Friday, 1 June 2012

Cavernous Angioma of Brain

Axial T1 and T2 wt images of brain:
well defined predominantly T2 hypointense and T1 isointense lesion in anteromedial aspect of
left thalamus with few T2 hyper and T1 hypointense areas.Mild vasogenic edema noted
surrounding the lesion suggesting recent hemorrhagic complication.

Coronal T2 and Axial GRE images of Brain:
Mild dilatation of both lateral ventricles due to pressure effect of the lesion on 3rd ventricle.
There is blooming of the lesion on GRE sequence. 

Axial and coronal Contrast enhanced T1 wt images with fat supression:
There is intense homogenous enhancement of the lesion.
ReferenceHemangioma from Head to Toe: MR Imaging with Pathologic Correlation, March 2004 RadioGraphics, 24, 367-385.

·        Manifest in two different modes:
1.     Inherited (typically multiple and bilateral)
2.     Solitary and sporadic

·        Unlike AVMs, cavernous angiomas have no intervening brain tissue between vascular spaces - hence the descriptive term Blood Sponge.

·        MRI is far more sensitive than angiography in detecting these lesions.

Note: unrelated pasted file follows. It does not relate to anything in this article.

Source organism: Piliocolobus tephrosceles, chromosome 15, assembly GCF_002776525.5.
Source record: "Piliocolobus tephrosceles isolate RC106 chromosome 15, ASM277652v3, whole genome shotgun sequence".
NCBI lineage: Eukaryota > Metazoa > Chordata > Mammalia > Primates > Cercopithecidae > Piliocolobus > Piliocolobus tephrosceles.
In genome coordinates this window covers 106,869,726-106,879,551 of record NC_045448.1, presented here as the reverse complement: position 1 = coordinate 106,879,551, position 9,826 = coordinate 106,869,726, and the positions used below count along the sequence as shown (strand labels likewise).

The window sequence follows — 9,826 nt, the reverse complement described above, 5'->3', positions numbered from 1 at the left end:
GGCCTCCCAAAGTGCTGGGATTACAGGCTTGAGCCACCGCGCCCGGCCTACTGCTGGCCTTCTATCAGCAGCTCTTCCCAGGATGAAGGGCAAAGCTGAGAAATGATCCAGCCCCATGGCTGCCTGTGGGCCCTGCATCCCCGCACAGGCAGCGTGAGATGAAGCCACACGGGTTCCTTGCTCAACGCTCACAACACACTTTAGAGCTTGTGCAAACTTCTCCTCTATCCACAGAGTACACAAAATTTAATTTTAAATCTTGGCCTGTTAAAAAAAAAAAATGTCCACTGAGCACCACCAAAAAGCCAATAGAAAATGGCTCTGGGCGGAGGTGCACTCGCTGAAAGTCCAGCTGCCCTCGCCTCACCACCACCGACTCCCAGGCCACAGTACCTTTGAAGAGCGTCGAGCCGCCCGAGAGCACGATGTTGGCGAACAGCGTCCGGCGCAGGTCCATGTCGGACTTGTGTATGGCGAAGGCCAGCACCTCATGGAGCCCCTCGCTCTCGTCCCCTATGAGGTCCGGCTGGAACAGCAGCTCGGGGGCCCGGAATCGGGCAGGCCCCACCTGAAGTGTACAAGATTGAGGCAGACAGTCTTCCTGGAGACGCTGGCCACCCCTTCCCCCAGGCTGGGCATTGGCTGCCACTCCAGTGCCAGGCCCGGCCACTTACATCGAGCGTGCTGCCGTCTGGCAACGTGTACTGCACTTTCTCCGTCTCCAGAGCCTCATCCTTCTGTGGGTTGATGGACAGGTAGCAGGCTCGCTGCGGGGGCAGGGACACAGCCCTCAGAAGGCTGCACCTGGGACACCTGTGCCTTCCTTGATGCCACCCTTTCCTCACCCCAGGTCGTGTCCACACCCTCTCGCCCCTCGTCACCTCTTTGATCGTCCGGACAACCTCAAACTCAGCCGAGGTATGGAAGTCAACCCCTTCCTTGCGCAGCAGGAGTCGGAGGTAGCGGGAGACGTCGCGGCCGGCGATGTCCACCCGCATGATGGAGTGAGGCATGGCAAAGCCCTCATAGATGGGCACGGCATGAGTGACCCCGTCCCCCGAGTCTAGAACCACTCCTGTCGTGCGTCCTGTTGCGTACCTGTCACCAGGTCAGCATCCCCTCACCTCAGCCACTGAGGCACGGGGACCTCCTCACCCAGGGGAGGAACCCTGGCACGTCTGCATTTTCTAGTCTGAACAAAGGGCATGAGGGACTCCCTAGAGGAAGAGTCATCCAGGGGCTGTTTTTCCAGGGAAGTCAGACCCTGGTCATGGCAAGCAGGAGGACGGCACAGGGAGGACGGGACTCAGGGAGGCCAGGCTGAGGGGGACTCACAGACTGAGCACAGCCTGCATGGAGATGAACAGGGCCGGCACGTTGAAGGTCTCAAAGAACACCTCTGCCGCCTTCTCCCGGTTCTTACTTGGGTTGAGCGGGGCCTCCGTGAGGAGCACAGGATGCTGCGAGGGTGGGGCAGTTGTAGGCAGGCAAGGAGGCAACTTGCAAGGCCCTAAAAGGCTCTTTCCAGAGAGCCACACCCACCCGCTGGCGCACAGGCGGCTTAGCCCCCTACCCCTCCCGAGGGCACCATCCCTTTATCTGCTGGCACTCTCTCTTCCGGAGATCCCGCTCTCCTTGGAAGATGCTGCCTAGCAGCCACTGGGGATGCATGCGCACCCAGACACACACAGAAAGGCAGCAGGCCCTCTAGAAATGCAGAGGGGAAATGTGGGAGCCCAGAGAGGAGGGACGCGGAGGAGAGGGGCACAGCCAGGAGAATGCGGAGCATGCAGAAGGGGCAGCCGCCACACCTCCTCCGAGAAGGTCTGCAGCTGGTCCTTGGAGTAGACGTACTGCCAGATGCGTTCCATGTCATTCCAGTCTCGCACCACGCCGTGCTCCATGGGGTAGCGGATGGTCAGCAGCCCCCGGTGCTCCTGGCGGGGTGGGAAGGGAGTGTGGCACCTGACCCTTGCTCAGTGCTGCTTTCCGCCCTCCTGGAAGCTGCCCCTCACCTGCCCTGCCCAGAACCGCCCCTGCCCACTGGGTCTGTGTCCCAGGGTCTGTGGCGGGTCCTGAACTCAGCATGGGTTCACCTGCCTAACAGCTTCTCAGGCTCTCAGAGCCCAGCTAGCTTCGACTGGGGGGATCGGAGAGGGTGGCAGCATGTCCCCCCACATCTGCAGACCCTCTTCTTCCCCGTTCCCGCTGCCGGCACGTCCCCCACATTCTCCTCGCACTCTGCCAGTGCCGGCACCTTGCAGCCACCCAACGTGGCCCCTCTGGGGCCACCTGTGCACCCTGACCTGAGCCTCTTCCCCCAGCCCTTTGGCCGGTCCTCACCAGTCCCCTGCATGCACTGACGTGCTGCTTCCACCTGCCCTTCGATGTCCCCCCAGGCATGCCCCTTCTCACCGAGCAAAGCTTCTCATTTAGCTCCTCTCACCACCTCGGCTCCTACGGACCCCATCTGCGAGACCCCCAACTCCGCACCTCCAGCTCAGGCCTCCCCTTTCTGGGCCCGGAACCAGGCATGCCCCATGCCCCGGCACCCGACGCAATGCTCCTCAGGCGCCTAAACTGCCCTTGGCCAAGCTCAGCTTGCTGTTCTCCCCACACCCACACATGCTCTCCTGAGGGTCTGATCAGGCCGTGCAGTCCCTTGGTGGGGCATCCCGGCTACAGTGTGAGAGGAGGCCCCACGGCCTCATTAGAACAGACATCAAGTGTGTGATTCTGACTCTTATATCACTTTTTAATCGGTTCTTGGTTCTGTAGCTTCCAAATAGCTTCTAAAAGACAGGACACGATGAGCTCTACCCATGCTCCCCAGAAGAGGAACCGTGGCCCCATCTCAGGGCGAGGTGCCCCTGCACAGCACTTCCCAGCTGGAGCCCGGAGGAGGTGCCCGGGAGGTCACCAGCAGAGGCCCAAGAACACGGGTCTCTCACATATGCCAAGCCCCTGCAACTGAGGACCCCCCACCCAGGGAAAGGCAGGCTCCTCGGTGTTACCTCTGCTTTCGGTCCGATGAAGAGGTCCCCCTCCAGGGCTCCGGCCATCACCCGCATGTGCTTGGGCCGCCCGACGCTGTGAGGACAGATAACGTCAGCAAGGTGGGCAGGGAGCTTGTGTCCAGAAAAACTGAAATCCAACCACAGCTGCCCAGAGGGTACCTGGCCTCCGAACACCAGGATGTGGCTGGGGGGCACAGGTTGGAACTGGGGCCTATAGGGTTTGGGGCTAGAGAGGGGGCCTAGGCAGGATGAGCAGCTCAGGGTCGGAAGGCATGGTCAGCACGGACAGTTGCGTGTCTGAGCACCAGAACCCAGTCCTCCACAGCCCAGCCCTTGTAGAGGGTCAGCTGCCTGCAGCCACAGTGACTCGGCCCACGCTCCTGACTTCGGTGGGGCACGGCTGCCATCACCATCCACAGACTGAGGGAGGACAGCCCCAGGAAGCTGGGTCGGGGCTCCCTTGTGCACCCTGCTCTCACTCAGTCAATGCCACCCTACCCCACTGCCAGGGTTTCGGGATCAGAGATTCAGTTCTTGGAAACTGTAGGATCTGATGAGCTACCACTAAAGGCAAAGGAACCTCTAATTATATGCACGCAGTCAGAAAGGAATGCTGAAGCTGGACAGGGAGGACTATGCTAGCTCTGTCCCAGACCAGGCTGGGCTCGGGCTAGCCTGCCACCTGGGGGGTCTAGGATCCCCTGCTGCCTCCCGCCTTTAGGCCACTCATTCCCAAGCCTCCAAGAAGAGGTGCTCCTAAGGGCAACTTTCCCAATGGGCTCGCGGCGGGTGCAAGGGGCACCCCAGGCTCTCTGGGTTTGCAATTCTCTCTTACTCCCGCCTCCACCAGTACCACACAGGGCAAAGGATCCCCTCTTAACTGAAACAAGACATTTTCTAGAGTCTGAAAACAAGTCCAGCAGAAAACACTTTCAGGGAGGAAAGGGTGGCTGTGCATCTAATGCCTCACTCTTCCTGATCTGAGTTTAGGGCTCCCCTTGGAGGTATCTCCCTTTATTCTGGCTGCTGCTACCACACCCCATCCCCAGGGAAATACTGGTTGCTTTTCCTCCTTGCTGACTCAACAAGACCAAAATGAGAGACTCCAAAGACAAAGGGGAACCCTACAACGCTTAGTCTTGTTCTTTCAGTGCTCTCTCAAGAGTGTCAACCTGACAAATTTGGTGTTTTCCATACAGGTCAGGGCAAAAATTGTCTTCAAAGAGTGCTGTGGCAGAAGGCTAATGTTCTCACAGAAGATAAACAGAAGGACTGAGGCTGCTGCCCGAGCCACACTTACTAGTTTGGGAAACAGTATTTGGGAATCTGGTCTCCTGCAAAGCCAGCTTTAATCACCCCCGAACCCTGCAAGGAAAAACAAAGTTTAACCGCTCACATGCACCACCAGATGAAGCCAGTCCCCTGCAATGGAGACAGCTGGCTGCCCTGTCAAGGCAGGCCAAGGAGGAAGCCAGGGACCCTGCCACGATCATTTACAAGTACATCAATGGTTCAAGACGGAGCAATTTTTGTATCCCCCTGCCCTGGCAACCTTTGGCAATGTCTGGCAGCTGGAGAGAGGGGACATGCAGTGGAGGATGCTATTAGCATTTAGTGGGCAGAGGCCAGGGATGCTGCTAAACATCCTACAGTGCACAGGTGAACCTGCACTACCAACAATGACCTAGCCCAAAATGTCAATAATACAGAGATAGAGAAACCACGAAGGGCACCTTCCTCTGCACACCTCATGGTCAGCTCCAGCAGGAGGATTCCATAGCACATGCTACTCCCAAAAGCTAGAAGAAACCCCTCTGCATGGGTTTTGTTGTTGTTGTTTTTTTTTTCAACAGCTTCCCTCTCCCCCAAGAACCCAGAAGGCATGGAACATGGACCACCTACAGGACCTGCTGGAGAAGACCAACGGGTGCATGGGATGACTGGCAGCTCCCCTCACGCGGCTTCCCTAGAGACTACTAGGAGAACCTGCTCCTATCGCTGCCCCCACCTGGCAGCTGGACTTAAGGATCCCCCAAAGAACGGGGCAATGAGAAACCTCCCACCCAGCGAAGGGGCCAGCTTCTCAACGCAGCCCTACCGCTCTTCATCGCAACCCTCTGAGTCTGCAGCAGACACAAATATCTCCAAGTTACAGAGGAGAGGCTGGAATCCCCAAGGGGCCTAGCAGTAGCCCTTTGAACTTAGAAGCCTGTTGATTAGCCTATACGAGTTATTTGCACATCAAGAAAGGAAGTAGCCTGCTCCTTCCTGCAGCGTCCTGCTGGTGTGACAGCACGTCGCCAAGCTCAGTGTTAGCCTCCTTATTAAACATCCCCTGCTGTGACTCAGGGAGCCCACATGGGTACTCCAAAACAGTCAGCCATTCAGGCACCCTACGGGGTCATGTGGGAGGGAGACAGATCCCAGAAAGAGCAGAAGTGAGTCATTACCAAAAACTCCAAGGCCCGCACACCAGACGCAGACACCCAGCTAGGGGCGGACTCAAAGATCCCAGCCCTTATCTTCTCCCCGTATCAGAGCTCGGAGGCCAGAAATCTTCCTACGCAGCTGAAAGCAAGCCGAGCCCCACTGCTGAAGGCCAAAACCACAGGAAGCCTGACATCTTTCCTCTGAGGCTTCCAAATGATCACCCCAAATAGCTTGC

·        Cavernous malformations typically have little or no mass effect, unless they are complicated by hemorrhage.

·        Similarly, surrounding vasogenic edema does not occur unless there are hemorrhagic complications.

·        Cavernous angiomas may have internal areas of thrombosis or hemorrhage.

·        These blood products are typically of various ages, representing hemorrhage in various states of degradation.

·        There may be conversion of hemoglobin to methemoglobin, which produces foci of hyperintensity on T1-weighted MR images.

·        Hemosiderin may be cleared from the central area of a cavernous angioma and deposited around the periphery. This peripheral hemosiderin causes significant T2 shortening, producing a black “halo” around the lesion.

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